I tested the juice with my hydrometer at 8%. That means if I added my yeast right now without any additional sugar, I would get 8% wine. If you choose to use a hydrometer, here’s what to look for.
8% would make a strong beer, but a weak wine. I like to shoot for wine around the typical range, between 13% and 15%.
3 cups of additional sugar brought my 3/4 gallon batch up to 15% potential alcohol. You’ll have to dump out some of the juice first before adding the sugar. I added 3 cups of sugar, so I removed about 3 cups of juice.
Use a clean funnel for adding the sugar, I used a rolled up piece of paper which worked just fine.
This brought my potential alcohol up to 15%. – so as a rule of thumb, add about 4 cups sugar for each gallon of grape juice if your grape juice is similar in sugar content to mine and you want a 15% alcohol wine.
Champagne yeast will ferment to about 18% alcohol before the alcohol content will kill all the yeast. So there’s no point going above about 18% potential alcohol.
Shake Shake Shake!
Shaking the container very well helps dissolve the sugar completely so you can get a highly accurate reading of your alcohol percentage. Shaking takes the bulk of the time in this “1-minute wine.”
It’s almost impossible to shake a massive 5 gallon carboy of juice very well, but even a kid can shake a gallon of liquid without breaking a sweat.
After adding 3 cups of sugar and shaking very well, you’re ready to pitch your yeast.
Your juice is at room temperature right? Yeast does best at between 70 and 90 degrees – the hotter it is the quicker she goes.
You just need a little bit of yeast, about the size of a nickel. No need to use an entire pack, only about 1/5 of the package is more than enough. Save the rest for your next batch in a zip-lock bag in the fridge.
No need to shake the yeast in, it will find its way to where the sugar is, breed like crazy, and turn all the sugar into alcohol.
Plug with Airlock
The airlock lets CO2 out while keeping air-bound yeasts and molds out. Airlocks are dirt cheap, so it makes sense to have more than one so you can get multiple wine batches going at the same time.
The airlock needs to be filled part full with water to work! Fill to just below the “max fill” line.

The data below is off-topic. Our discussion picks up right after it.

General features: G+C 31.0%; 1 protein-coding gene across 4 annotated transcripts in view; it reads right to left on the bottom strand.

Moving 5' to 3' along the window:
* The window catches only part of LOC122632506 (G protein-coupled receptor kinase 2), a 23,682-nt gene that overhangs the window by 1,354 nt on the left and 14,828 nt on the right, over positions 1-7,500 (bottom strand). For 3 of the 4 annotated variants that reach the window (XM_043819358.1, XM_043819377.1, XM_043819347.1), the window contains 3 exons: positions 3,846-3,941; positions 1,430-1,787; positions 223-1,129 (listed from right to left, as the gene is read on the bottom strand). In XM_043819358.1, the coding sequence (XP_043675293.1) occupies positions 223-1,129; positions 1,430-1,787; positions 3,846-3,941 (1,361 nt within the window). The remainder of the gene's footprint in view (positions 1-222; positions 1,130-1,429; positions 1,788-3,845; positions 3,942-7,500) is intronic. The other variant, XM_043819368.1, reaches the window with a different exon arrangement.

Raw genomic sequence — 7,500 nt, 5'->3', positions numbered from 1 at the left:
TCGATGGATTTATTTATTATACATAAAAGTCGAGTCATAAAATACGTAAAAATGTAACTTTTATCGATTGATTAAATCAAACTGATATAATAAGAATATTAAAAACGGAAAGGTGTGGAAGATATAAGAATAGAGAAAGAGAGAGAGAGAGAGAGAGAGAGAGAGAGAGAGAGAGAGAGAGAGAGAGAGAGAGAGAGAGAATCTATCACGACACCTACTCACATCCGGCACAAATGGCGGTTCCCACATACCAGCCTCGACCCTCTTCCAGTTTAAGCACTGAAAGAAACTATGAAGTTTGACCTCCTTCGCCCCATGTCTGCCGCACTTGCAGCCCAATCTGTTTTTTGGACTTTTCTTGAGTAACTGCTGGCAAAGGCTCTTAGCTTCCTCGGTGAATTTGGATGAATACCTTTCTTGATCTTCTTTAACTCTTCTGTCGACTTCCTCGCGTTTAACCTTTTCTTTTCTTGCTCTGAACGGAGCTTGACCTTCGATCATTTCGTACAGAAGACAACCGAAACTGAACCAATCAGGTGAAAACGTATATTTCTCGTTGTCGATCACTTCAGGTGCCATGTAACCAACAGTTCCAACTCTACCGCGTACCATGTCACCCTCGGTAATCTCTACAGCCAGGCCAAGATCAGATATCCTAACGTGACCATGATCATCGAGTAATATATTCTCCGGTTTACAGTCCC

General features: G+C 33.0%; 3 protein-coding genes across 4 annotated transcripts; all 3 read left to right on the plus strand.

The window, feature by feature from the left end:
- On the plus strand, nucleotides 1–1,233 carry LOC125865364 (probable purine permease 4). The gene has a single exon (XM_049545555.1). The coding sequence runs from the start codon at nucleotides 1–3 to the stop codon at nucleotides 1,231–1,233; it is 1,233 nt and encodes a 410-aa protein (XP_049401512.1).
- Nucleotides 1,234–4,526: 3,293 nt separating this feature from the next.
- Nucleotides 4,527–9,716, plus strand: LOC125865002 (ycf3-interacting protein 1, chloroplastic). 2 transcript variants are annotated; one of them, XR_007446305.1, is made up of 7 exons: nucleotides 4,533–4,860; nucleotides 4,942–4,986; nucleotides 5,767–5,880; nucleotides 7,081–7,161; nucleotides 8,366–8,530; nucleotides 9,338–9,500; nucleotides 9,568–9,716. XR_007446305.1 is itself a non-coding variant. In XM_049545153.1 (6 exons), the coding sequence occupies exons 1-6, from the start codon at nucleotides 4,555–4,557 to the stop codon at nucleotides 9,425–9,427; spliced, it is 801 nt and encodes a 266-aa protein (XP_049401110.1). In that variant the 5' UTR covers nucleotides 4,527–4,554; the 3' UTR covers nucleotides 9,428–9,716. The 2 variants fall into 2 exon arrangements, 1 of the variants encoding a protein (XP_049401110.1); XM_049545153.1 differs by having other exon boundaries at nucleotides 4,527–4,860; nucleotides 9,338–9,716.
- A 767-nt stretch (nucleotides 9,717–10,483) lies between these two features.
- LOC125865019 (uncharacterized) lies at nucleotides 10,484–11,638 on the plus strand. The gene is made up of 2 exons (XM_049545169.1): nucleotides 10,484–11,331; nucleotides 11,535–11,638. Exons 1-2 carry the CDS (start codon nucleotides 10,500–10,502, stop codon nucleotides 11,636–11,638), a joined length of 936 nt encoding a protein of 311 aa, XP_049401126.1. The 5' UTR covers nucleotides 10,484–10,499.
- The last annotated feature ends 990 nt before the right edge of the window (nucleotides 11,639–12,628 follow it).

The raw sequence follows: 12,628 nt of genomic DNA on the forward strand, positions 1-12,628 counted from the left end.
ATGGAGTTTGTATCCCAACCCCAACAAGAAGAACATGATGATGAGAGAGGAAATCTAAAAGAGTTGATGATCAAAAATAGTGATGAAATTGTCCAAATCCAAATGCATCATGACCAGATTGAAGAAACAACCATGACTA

Some people use vodka instead of water to make sure the airlock liquid stays contaminant free. Not a bad idea if the liquid will stay in your airlock for a long time.
I shot this quick video to show what the airlock should be doing 4 or 5 days into the brew. This is max speed for a 3/4 gallon jug – about 5 seconds between bubbles. Once about 50 seconds pass between bubbles this will be ready to cap and store.
Your vat of highly sweetened grape juice will slowly turn into wine over the course of the next 2 weeks. You’ll know the wine’s done once your airlock stops bubbling. If you have a hydrometer, you can test as you go along, the “potential alcohol” reading will slowly drop, usually all the way to 0%, as the days pass.
To find your final alcohol content, just subtract your initial reading by your final reading. So in my case, 15% – 0% = 15% alcohol.
Storing your Wine
Once your wine has fermented down to 0% or your airlock has stopped bubbling, you can remove the stopper and cap it, using the cap that came with your grape juice. You kept that cap right? I like to keep my cap in a tiny plastic bag around the neck of the bottle – that way I don’t ever lose it. I clean it with hot water and soap before screwing it on.
See all that yeast sediment in the bottom of your finished wine? It’s best not to store your wine too long with all that stuff in there, or it will eventually start tasting like dead yeast – which won’t kill you but doesn’t taste good either. That’s called “Yeast Autolysis”
Just slowly and gently pour your finished wine into a container of the same size , leaving the yeast behind. Discard the spent yeast in the compost pile or something. This stuff is really nutritious.
Your wine will probably taste TERRIBLE right off the bat, that’s normal. It might be to your liking after only 2 weeks, or could take as long as 6 months. The more white sugar you use, the longer it seems to want to age for. In the meantime, buy another jug of juice and begin the process over again. I always have one jug going on the counter between the stove and refrigerator – the warmest part of the house.
Make sure to mark down the dates when the wine was bottled – trust me, you won’t remember otherwise.
Watch your “wine cellar” for bottles that seem to be bulging. This means your yeast is still actively producing carbon dioxide. That’s not a problem, you just need to vent the CO2 off by unscrewing and re-screwing your cap to let the extra gasses out, just like you would with fizzy soda. If this happens, it means you didn’t wait long enough during your brewing stage.
Want More Subtlety?
This article is meant to get you making wine ASAP. For a bit more in depth analysis of the winemaking process and different things you can do to make fancier wine — such as not using white sugar or why “racking” your wine might be a good idea — step on over to my very own 1 minute wine journal, where I talk through each batch I’ve made and what I learned about this process by doing it repeatedly.
See also veteran winemaker Paul’s comment below in the comments section which gives a lot more detail about homebrew wine legal considerations, yeast varieties, and light and temperature levels you should shoot for.